In comparison, the site upstream at Waimate Road has marginal habitat quality and poor channel stability. Water quality at this site is moderate. However, the site ranks second for macroinvertebrate species richness. It has an MCI and SQMCI score that indicate mild and moderate pollution respectively. This site is in an area of intensive pastoral farming and is open to livestock access, with little shading, however a variety of in-stream habitats, including woody debris, silts and gravels; riffles, pools and runs increase the taxonomic richness.

Waitangi at Waimate.Waitangi at Waimate.

The Wairua River catchment is large with several rivers draining into it, including the Mangahahuru and Whakapara. The catchment comprises mixed, intensive land-use but at the sampling site, surrounding land-use includes native bush and pastoral farming. The site assessed is open to livestock access and has 20% channel shading. Habitat quality at this site has gone from marginal to sub-optimal in the last five years. However, channel stability has gone from fair to poor in the same time.

Time trend analysis of data collected from the site indicates an increase in conductivity, dissolved oxygen, pH and clarity and a decrease in nutrients. This suggests that water quality is improving at the site.

The site ranks 30th for macroinvertebrate species richness and 24th for %EPT. The MCI and SQMCI score indicate moderate and severe pollution respectively.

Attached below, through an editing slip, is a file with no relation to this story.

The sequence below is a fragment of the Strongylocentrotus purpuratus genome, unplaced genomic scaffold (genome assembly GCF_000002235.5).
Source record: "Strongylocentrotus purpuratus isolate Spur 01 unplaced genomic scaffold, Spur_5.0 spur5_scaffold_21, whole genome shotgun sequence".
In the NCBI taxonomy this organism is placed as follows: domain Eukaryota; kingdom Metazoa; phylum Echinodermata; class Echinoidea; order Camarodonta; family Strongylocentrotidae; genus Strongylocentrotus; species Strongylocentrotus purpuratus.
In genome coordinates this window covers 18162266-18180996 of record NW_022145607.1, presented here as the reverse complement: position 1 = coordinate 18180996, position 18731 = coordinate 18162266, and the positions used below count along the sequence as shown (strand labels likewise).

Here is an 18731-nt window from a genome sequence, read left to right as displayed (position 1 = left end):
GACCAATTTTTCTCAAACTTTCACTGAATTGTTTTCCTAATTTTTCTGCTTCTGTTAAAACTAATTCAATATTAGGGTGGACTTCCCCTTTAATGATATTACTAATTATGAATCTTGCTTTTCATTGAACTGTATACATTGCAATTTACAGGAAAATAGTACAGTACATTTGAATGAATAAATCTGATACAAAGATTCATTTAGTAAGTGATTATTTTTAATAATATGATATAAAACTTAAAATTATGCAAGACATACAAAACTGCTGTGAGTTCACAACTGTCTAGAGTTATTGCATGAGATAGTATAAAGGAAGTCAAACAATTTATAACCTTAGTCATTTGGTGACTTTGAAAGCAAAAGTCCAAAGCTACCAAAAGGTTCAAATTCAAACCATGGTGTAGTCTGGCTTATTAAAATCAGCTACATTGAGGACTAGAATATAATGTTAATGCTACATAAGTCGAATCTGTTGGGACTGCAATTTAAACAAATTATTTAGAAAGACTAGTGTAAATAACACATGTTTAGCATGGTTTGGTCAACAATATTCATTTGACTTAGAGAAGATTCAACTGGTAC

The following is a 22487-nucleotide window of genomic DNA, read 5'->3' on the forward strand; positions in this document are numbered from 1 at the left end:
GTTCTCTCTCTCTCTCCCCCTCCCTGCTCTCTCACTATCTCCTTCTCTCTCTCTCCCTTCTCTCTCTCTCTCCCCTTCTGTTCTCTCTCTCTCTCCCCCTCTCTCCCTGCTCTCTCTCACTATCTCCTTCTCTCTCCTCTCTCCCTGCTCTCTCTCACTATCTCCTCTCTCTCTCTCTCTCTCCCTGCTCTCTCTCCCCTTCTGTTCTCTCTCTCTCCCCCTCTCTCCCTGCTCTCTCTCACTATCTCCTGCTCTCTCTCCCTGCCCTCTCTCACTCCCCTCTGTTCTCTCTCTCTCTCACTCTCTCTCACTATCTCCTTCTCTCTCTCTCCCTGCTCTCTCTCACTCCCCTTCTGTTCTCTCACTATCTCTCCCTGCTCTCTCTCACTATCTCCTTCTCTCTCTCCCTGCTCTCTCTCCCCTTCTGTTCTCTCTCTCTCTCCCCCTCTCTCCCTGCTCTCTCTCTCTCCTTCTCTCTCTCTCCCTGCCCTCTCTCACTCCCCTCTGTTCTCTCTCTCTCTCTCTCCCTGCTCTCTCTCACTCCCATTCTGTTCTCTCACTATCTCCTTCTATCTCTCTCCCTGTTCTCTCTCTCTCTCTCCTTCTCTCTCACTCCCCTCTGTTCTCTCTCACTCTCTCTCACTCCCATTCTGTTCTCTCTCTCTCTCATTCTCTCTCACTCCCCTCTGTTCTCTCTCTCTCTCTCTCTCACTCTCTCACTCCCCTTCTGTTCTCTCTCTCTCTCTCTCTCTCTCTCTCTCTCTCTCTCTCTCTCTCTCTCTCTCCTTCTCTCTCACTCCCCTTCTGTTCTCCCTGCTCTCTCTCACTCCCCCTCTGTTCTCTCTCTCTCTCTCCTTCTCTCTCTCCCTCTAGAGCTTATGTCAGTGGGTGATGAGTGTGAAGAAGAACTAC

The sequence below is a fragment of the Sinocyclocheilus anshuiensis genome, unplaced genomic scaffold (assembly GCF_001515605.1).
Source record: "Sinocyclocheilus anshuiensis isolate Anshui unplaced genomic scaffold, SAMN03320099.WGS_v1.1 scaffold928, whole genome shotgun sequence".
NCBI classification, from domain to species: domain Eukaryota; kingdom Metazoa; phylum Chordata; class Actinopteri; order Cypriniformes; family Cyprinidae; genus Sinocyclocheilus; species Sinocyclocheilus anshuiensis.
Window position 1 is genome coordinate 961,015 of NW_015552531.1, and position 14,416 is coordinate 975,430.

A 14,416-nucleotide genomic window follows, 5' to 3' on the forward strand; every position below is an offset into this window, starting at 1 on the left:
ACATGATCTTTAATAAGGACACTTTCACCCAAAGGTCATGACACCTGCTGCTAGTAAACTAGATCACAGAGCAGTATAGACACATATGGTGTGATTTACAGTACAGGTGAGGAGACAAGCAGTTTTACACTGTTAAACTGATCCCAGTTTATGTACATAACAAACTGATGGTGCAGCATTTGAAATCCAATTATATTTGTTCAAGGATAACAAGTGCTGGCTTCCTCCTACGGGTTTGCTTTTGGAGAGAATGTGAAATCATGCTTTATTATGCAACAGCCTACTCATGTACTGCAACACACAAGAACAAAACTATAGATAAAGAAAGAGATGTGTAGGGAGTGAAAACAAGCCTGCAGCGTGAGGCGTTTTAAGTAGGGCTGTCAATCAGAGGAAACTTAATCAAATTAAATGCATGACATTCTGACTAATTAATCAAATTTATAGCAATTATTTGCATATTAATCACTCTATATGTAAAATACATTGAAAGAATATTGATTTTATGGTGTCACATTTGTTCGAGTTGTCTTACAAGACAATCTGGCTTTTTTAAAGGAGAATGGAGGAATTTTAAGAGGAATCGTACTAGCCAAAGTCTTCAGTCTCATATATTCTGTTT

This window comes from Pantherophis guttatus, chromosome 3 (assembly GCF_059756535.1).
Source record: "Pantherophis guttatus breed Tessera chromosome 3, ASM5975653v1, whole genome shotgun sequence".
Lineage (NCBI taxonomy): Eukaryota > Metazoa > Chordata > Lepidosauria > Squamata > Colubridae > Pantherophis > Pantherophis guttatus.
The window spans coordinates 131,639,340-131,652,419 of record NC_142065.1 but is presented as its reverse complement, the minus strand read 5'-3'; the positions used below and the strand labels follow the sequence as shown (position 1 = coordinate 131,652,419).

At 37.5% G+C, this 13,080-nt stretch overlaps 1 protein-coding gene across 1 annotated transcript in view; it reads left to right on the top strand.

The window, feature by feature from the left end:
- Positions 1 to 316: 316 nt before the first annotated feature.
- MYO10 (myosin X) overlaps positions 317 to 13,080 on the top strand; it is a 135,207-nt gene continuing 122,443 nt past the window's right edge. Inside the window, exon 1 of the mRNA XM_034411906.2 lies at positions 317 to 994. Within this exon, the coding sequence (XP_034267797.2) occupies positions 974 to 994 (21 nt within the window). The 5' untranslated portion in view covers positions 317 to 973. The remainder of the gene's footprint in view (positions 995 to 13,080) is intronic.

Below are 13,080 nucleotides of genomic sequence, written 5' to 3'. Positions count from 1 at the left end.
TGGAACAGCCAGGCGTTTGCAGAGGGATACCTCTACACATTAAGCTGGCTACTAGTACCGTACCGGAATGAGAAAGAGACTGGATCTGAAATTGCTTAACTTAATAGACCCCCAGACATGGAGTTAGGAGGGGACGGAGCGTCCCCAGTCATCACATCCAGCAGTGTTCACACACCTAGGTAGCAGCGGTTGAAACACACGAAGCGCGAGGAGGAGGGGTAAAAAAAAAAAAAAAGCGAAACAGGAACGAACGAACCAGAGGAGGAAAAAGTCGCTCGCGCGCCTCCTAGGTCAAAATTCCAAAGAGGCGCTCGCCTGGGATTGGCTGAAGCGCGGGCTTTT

Wairua River.Wairua River.

The Ruakaka River catchment is relatively small and land-use is largely pastoral farming, with areas of native bush in the upper catchment. The site assessed is not open to livestock access and has 90% channel shading. Habitat quality has declined from sub-optimal to marginal in the last five years. Channel stability is fair.

Time trend analysis has not been undertaken on water quality data for this site. Water quality is generally very poor, with the site ranked worst for water quality out of 35 sites monitored in 2008-09.

The site ranks 25th for macroinvertebrate species richness but third for %EPT. The site has an MCI that indicates clean water and an SQMCI that indicates mild pollution. These results appear contradictory however the sampling methodology used at this site favours the high scoring taxa found in woody debris and so this pushes the MCI and SQMCI scores up, even though the species richness is low. These scores should therefore be used with caution.

Ruakaka River.Ruakaka River.

The Punakitere River is a major tributary of the Waima River that flows into the Hokianga Harbour. The catchment of this site is largely pastoral and the site has 60% channel shading and is open to livestock. Habitat quality at this site has declined in the last five years from sub-optimal to marginal. Channel stability is good.

Time trend analysis carried out on water quality data for the site indicates increasing water clarity and pH and a decrease in nutrients. However, water quality at this site is still impacted by intensive land-use and is generally poor.

The site ranks 13th for macroinvertebrate species richness and 19th for %EPT. The MCI score for the site indicates moderate pollution and the SQMCI score indicates severe pollution. Both of these scores show a progressive downward trend over the last ten years indicating a decline in macroinvertebrate species at this site.

The decline in habitat quality may be due to storm events changing the channel dynamics, or may be due to damage caused by livestock access. More work needs to be done to investigate declining habitat quality and macroinvertebrate species at this site.